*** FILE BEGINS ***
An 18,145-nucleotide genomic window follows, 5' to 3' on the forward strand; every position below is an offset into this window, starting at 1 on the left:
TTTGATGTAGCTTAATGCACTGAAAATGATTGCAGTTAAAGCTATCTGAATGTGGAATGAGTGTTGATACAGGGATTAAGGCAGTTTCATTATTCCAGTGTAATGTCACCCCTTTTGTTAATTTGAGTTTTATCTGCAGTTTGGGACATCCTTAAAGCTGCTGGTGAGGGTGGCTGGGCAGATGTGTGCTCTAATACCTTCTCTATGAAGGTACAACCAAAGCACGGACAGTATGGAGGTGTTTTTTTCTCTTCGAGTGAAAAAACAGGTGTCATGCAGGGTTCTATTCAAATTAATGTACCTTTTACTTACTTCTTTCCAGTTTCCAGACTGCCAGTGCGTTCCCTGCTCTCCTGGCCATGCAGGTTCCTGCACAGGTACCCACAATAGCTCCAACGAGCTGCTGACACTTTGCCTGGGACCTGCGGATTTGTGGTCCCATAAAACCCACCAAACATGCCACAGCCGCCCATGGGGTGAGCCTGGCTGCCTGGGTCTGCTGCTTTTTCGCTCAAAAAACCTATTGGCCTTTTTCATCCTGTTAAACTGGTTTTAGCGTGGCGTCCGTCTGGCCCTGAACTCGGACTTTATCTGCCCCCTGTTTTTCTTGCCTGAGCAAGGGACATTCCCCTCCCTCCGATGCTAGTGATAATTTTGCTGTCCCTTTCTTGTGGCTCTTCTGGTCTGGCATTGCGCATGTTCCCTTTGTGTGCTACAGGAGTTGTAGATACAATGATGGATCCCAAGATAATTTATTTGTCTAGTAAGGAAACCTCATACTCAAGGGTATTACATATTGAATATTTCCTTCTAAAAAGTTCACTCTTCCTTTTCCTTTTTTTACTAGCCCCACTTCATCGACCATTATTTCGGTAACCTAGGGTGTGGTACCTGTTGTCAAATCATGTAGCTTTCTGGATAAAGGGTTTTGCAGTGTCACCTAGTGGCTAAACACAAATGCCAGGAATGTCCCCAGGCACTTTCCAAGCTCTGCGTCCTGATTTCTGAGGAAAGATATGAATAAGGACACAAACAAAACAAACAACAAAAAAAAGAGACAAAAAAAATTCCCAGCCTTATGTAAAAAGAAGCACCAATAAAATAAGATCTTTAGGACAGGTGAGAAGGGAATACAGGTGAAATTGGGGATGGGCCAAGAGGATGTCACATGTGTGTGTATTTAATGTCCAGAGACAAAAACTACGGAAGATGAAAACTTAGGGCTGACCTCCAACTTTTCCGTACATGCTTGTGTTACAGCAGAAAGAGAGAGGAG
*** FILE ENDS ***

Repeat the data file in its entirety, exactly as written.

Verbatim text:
An 18,145-nucleotide genomic window follows, 5' to 3' on the forward strand; every position below is an offset into this window, starting at 1 on the left:
TTTGATGTAGCTTAATGCACTGAAAATGATTGCAGTTAAAGCTATCTGAATGTGGAATGAGTGTTGATACAGGGATTAAGGCAGTTTCATTATTCCAGTGTAATGTCACCCCTTTTGTTAATTTGAGTTTTATCTGCAGTTTGGGACATCCTTAAAGCTGCTGGTGAGGGTGGCTGGGCAGATGTGTGCTCTAATACCTTCTCTATGAAGGTACAACCAAAGCACGGACAGTATGGAGGTGTTTTTTTCTCTTCGAGTGAAAAAACAGGTGTCATGCAGGGTTCTATTCAAATTAATGTACCTTTTACTTACTTCTTTCCAGTTTCCAGACTGCCAGTGCGTTCCCTGCTCTCCTGGCCATGCAGGTTCCTGCACAGGTACCCACAATAGCTCCAACGAGCTGCTGACACTTTGCCTGGGACCTGCGGATTTGTGGTCCCATAAAACCCACCAAACATGCCACAGCCGCCCATGGGGTGAGCCTGGCTGCCTGGGTCTGCTGCTTTTTCGCTCAAAAAACCTATTGGCCTTTTTCATCCTGTTAAACTGGTTTTAGCGTGGCGTCCGTCTGGCCCTGAACTCGGACTTTATCTGCCCCCTGTTTTTCTTGCCTGAGCAAGGGACATTCCCCTCCCTCCGATGCTAGTGATAATTTTGCTGTCCCTTTCTTGTGGCTCTTCTGGTCTGGCATTGCGCATGTTCCCTTTGTGTGCTACAGGAGTTGTAGATACAATGATGGATCCCAAGATAATTTATTTGTCTAGTAAGGAAACCTCATACTCAAGGGTATTACATATTGAATATTTCCTTCTAAAAAGTTCACTCTTCCTTTTCCTTTTTTTACTAGCCCCACTTCATCGACCATTATTTCGGTAACCTAGGGTGTGGTACCTGTTGTCAAATCATGTAGCTTTCTGGATAAAGGGTTTTGCAGTGTCACCTAGTGGCTAAACACAAATGCCAGGAATGTCCCCAGGCACTTTCCAAGCTCTGCGTCCTGATTTCTGAGGAAAGATATGAATAAGGACACAAACAAAACAAACAACAAAAAAAAGAGACAAAAAAAATTCCCAGCCTTATGTAAAAAGAAGCACCAATAAAATAAGATCTTTAGGACAGGTGAGAAGGGAATACAGGTGAAATTGGGGATGGGCCAAGAGGATGTCACATGTGTGTGTATTTAATGTCCAGAGACAAAAACTACGGAAGATGAAAACTTAGGGCTGACCTCCAACTTTTCCGTACATGCTTGTGTTACAGCAGAAAGAGAGAGGAG